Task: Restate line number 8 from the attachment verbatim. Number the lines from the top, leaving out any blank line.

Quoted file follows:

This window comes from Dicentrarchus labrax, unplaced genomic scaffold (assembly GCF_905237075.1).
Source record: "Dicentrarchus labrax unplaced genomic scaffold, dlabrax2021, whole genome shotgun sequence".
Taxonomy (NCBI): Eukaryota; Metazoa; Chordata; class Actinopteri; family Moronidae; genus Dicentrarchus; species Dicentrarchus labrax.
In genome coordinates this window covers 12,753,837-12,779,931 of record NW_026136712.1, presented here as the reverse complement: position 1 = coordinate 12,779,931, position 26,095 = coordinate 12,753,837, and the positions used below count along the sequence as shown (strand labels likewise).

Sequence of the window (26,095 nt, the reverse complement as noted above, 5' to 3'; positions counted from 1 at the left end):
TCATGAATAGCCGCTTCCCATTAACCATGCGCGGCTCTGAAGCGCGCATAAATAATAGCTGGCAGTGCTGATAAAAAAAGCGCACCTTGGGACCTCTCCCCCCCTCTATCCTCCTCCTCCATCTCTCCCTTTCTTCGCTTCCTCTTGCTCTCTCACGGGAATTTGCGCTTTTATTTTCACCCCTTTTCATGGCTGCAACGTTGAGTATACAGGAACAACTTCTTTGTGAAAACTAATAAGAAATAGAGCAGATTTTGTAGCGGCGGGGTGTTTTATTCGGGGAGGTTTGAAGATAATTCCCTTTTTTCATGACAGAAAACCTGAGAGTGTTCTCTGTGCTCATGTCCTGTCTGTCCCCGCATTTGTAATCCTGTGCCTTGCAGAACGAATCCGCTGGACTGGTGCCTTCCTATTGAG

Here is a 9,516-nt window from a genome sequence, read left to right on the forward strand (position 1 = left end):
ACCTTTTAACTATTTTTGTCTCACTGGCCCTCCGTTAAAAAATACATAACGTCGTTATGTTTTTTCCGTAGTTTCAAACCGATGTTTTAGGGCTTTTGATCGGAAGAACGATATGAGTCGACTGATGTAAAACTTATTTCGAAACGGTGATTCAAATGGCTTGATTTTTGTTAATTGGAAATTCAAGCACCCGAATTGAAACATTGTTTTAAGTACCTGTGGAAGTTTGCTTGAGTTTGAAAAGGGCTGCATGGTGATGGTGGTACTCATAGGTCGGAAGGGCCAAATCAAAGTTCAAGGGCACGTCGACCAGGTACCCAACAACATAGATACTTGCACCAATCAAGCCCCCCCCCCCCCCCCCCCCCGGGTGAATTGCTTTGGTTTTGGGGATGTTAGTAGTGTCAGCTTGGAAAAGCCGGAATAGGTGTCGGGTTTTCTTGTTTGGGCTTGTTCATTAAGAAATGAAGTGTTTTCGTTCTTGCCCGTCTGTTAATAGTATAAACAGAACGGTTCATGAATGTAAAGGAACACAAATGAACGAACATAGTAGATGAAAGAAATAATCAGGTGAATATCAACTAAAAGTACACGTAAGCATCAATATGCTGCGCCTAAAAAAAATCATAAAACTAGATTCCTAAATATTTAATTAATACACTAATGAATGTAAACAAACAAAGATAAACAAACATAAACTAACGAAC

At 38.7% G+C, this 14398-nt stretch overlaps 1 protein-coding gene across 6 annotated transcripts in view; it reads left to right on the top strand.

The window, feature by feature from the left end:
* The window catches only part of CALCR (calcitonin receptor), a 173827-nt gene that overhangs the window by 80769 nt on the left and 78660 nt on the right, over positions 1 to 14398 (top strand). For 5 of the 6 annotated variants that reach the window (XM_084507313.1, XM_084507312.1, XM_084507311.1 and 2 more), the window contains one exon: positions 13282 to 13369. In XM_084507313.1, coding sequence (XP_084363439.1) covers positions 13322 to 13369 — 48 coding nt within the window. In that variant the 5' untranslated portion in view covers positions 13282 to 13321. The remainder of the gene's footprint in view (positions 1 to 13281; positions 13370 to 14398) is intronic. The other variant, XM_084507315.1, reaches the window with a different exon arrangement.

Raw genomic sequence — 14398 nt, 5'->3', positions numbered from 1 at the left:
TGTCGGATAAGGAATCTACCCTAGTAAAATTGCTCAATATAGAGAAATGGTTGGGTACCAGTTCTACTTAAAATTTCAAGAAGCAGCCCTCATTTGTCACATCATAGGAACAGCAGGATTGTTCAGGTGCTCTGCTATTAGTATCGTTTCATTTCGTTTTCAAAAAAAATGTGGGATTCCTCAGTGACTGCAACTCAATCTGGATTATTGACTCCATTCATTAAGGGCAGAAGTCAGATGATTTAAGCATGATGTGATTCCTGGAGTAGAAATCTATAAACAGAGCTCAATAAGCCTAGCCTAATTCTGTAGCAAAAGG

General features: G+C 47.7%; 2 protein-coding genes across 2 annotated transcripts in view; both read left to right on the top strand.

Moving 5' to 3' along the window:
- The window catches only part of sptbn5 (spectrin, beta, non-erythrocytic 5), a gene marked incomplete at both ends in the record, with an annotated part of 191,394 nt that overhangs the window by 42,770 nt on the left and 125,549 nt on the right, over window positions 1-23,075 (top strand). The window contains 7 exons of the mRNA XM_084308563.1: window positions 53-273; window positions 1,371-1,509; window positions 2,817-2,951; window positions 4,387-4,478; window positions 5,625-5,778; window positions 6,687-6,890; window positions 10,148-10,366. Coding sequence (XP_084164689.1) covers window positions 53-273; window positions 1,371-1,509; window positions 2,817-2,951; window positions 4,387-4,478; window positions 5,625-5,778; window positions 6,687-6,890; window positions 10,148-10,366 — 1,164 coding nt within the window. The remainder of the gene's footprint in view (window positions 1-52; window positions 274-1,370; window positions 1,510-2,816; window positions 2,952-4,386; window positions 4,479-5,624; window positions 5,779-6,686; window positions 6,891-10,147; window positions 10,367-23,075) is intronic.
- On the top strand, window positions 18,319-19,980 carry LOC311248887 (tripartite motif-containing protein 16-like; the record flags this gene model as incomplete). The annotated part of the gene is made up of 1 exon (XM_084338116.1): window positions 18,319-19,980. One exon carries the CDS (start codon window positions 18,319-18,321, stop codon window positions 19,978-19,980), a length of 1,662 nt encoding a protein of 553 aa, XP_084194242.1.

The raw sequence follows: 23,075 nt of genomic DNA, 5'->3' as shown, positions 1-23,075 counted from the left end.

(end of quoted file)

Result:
ACCTTTTAACTATTTTTGTCTCACTGGCCCTCCGTTAAAAAATACATAACGTCGTTATGTTTTTTCCGTAGTTTCAAACCGATGTTTTAGGGCTTTTGATCGGAAGAACGATATGAGTCGACTGATGTAAAACTTATTTCGAAACGGTGATTCAAATGGCTTGATTTTTGTTAATTGGAAATTCAAGCACCCGAATTGAAACATTGTTTTAAGTACCTGTGGAAGTTTGCTTGAGTTTGAAAAGGGCTGCATGGTGATGGTGGTACTCATAGGTCGGAAGGGCCAAATCAAAGTTCAAGGGCACGTCGACCAGGTACCCAACAACATAGATACTTGCACCAATCAAGCCCCCCCCCCCCCCCCCCCCCGGGTGAATTGCTTTGGTTTTGGGGATGTTAGTAGTGTCAGCTTGGAAAAGCCGGAATAGGTGTCGGGTTTTCTTGTTTGGGCTTGTTCATTAAGAAATGAAGTGTTTTCGTTCTTGCCCGTCTGTTAATAGTATAAACAGAACGGTTCATGAATGTAAAGGAACACAAATGAACGAACATAGTAGATGAAAGAAATAATCAGGTGAATATCAACTAAAAGTACACGTAAGCATCAATATGCTGCGCCTAAAAAAAATCATAAAACTAGATTCCTAAATATTTAATTAATACACTAATGAATGTAAACAAACAAAGATAAACAAACATAAACTAACGAAC